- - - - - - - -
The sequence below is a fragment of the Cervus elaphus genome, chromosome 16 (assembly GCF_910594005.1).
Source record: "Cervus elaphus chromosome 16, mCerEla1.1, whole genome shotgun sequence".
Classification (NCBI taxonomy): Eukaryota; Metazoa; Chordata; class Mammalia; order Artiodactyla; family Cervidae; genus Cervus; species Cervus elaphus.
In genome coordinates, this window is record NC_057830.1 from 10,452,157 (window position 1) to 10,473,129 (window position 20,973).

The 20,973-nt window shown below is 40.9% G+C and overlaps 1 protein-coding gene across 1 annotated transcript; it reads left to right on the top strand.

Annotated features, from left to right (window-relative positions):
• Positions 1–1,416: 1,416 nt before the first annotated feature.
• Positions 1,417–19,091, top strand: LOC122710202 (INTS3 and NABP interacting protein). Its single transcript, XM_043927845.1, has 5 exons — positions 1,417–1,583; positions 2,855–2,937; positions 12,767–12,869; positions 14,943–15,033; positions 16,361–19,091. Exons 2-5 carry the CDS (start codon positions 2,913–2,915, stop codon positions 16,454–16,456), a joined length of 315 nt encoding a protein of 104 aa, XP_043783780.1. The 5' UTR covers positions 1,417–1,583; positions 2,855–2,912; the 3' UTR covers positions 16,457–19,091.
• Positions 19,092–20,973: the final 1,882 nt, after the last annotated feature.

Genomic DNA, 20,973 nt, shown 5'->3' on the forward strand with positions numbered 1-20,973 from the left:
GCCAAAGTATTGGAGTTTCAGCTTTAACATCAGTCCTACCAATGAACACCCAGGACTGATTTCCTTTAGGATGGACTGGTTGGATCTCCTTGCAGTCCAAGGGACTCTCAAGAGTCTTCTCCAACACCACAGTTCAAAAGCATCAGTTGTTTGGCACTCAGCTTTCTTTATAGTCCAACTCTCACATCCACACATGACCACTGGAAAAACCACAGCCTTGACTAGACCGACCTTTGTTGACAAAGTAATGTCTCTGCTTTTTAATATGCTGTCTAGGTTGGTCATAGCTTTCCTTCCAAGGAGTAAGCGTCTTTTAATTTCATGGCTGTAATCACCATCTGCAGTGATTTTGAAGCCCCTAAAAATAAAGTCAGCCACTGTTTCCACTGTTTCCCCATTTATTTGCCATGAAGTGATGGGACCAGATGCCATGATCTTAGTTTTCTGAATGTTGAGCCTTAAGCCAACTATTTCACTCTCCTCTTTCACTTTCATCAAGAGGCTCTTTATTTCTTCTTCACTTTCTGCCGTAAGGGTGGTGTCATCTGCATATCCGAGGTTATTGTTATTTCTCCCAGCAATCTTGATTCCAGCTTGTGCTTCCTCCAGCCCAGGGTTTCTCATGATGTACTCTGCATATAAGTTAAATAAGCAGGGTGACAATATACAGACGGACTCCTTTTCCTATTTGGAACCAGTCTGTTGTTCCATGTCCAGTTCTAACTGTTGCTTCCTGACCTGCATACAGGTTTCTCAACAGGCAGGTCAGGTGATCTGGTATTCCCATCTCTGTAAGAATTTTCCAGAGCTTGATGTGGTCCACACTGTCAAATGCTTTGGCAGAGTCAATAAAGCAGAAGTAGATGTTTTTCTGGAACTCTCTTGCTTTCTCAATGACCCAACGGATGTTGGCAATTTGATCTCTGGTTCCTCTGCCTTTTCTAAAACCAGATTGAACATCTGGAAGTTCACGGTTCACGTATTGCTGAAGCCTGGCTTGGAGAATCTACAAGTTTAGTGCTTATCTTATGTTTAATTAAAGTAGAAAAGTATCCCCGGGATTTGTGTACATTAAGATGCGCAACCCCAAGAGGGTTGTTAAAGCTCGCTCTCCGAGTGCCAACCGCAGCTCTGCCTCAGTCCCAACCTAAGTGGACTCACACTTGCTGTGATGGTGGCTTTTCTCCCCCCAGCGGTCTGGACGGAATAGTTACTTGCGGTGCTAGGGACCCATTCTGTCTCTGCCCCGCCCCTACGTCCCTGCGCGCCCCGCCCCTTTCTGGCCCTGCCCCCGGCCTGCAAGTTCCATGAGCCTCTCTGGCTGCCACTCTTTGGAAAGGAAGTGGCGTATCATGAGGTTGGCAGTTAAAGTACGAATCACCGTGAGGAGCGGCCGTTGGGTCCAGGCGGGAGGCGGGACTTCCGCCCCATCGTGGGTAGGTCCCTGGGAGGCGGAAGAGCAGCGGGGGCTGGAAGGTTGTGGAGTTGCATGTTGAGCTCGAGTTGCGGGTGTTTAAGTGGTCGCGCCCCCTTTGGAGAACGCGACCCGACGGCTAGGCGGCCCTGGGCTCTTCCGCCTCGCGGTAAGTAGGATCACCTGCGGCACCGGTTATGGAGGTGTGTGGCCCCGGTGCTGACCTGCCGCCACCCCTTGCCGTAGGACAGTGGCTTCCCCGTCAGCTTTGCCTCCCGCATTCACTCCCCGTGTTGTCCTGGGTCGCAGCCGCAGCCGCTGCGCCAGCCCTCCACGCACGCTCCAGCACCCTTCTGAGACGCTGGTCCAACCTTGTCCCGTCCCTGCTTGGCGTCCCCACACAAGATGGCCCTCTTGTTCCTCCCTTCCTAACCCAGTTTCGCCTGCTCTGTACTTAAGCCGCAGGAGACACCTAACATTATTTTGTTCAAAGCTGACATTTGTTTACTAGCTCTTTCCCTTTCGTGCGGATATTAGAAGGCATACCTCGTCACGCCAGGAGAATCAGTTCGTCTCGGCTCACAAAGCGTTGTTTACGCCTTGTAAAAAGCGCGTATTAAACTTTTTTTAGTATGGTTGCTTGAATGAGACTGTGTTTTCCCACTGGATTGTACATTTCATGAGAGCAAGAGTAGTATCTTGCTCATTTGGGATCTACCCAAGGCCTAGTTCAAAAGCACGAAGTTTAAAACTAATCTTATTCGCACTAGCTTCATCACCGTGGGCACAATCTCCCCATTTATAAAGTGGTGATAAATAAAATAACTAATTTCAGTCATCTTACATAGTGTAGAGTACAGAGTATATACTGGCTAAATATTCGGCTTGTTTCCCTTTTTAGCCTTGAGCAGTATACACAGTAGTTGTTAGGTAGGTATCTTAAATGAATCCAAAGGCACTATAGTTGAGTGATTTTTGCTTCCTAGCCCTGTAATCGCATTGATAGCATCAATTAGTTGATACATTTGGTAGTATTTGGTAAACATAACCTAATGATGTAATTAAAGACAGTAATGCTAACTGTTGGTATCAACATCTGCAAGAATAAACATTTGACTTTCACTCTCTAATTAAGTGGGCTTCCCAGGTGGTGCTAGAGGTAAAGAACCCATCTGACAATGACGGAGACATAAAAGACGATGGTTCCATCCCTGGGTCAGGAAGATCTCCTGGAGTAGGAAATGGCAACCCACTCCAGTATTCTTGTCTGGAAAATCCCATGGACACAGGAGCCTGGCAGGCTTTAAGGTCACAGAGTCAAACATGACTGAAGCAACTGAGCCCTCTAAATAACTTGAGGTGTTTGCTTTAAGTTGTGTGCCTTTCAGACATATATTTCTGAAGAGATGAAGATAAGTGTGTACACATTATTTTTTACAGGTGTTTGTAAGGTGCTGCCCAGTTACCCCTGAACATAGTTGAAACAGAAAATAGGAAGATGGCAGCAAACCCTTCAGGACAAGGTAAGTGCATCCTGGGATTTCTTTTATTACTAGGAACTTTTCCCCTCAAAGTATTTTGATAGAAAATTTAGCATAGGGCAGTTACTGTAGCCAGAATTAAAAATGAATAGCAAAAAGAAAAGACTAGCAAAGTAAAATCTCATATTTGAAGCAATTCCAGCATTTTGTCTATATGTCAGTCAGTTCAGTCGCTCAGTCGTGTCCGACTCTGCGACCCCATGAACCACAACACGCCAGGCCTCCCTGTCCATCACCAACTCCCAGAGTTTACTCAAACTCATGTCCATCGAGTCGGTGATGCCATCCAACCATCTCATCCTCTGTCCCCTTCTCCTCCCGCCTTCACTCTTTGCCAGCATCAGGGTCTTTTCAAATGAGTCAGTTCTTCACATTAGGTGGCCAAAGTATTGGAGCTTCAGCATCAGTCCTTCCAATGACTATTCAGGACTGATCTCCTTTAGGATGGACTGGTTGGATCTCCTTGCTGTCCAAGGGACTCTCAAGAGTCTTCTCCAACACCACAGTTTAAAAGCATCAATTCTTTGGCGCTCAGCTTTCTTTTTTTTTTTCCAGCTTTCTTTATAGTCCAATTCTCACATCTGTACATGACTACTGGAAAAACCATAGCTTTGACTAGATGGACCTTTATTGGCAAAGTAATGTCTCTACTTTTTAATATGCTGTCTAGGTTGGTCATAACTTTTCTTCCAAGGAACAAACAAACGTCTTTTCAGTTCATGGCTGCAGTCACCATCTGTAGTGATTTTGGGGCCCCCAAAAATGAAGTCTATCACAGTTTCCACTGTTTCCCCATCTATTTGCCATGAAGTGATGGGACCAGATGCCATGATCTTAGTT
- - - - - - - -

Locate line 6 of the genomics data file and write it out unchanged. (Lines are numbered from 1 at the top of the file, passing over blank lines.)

Annotated features, from left to right (window-relative positions):